1. Kidney disease in dogs occurs when kidney function becomes compromised. Your dog’s kidneys eliminate toxins in his bloodstream, so when they’re not working properly, these toxins build up and cause your dog’s breath to smell foul.
  2. Dogs diagnosed with diabetes can have breath that smells sugary sweet, or they can have breath that’s reminiscent of nail polish remover. 
  3. Dental or periodontal disease is a common condition in older pets. When tartar and plaque builds up in your dog’s mouth, it can lead to tooth decay, bacteria overgrowth, swollen gums, and, of course, halitosis. Brushing your dog’s teeth at home and scheduling regular dental exams can help. 
  4. Urinary Incontinence: Your older dog may experience loss of bladder control, which can cause urine to dribble onto his fur when he’s walking or even when he’s at rest. Incontinence can also lead to full-blown accidents. Frequent bathing can help control odor. 
  5. Arthritis and other health conditions can make it difficult for your dog to properly groom himself, which can cause his fur and skin to smell funky over time. Weekly shampooing or visits with a professional groomer can help. 
  6. Impacted anal glands are also common in older dogs. Your dog uses his anal glands for marking his territory, but when the oils become impacted in these glands, they emit a foul odor.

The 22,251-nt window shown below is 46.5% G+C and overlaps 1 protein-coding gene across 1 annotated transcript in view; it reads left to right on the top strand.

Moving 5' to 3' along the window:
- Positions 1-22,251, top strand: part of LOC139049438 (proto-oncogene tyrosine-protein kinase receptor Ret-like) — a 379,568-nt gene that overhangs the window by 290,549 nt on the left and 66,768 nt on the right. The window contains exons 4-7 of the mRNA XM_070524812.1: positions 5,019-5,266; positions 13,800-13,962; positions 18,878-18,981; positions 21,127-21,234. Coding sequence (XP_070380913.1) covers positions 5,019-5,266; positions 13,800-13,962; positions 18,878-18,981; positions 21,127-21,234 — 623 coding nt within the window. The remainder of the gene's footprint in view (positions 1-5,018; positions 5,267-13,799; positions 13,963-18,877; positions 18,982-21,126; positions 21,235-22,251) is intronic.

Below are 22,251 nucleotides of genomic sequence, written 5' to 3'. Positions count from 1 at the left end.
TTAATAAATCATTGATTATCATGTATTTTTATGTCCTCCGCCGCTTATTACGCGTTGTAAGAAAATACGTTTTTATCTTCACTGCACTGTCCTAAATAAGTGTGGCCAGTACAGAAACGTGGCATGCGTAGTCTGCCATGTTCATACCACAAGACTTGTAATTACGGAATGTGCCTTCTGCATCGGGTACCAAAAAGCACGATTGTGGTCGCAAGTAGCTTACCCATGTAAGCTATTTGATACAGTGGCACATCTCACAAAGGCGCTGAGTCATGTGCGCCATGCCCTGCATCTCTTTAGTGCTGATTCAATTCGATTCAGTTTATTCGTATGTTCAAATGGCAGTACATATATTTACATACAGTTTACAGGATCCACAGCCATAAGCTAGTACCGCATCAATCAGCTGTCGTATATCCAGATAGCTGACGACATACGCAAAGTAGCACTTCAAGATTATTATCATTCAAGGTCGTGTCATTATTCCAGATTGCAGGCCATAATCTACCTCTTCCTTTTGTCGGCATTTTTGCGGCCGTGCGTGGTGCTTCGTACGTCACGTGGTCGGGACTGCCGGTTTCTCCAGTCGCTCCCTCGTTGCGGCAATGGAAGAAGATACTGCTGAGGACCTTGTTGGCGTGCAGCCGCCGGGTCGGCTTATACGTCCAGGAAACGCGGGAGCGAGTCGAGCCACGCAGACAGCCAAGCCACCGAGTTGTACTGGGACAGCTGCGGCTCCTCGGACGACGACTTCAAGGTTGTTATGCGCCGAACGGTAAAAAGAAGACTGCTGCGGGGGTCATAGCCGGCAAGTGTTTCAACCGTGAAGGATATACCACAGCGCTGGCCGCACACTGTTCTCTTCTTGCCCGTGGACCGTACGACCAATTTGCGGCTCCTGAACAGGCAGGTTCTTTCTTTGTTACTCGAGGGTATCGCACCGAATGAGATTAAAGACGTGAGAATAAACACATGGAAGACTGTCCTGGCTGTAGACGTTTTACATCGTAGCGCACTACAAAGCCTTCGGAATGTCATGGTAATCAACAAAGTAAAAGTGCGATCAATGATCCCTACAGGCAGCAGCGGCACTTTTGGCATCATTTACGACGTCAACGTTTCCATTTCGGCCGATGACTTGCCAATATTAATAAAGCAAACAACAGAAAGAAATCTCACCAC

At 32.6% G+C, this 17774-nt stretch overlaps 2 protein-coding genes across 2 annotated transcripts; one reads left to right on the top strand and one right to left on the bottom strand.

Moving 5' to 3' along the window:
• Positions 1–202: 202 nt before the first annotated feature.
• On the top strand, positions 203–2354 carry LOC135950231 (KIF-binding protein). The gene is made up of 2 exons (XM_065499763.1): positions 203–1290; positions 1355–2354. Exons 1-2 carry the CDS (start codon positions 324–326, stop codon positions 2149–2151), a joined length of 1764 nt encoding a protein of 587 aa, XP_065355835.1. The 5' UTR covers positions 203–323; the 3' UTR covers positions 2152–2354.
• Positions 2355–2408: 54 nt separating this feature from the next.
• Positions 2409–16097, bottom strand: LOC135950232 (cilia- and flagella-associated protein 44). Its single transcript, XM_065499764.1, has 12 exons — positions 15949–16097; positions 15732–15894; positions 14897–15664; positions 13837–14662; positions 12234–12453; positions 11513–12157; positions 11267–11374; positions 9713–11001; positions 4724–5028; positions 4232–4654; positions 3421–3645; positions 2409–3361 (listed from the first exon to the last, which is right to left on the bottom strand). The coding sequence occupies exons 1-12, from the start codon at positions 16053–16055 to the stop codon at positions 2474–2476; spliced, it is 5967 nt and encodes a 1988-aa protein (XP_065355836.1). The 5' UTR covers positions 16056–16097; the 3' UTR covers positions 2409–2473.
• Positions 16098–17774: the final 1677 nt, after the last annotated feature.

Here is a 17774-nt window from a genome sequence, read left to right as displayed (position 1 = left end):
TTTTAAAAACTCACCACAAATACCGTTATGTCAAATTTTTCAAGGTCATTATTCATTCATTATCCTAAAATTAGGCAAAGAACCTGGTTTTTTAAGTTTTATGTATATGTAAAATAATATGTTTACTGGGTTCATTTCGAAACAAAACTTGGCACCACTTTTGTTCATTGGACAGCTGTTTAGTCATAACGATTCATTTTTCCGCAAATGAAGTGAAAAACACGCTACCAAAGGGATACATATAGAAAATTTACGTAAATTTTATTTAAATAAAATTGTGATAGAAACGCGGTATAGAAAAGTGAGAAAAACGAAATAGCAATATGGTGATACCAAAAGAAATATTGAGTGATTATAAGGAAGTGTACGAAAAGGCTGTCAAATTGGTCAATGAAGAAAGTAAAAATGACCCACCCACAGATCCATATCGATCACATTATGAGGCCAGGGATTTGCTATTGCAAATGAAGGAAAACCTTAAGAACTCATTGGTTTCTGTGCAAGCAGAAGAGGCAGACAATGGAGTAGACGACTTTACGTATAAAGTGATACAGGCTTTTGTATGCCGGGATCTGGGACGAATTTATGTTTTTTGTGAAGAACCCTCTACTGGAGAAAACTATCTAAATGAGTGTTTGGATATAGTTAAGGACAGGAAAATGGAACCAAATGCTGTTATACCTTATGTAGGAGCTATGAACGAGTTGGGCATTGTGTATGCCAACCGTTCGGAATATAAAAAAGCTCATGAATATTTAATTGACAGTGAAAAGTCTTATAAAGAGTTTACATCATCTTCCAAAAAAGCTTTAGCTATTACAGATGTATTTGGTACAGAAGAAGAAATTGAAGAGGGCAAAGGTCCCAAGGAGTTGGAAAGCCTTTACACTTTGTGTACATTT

7. If your dog’s flatulence can clear a room, it’s likely because his digestive system has grown more sensitive as he has aged. Talk with us about dietary adjustments that can help. 
  8. Infections: Allergies and dermatitis can lead to foul-smelling skin infections. Plus, ear infections and urinary tract infections can cause foul odors. 

Getting to the Root of the Odor

A medical assessment with a full physical examination plus bloodwork can help us diagnose any underlying medical condition or infection that could be causing your dog’s foul smell. Please contact us right away if you notice a foul odor coming from your canine or anytime you have questions about caring for your pet.

When Your Main Squeeze Needs Anal Gland Expression

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When Your Main Squeeze Needs Anal Gland Expression

Anal gland expression might not be the topic of choice in most social circles, but it is a very common issue in pets. Perhaps bringing the smelly, funky issue into the light could help prevent scores of cats and dogs from living through the discomfort of impacted or infected anal glands. That’s where we come in!

Get Ready For This

The anal glands are essentialy scent glands. Located exactly where you think they are (at the 8 and 4 position on either side of the anus, just below the skin), these glands help animals mark territory with a dark, strong-smelling fluid. During defecation, the stool puts pressure on the anal glands causing them to squeeze out the liquid along with the waste. This is naturally-occuring anal gland expression.

Potential Problems

Unfortunately, the sacs that hold the fluid don’t always empty, or the fluid becomes too solid to pass. This is known as impaction, and can become a hotbed for bacteria. This issue starts as minor discomfort but can quickly develop into full-blown infection if the pressure isn’t relieved.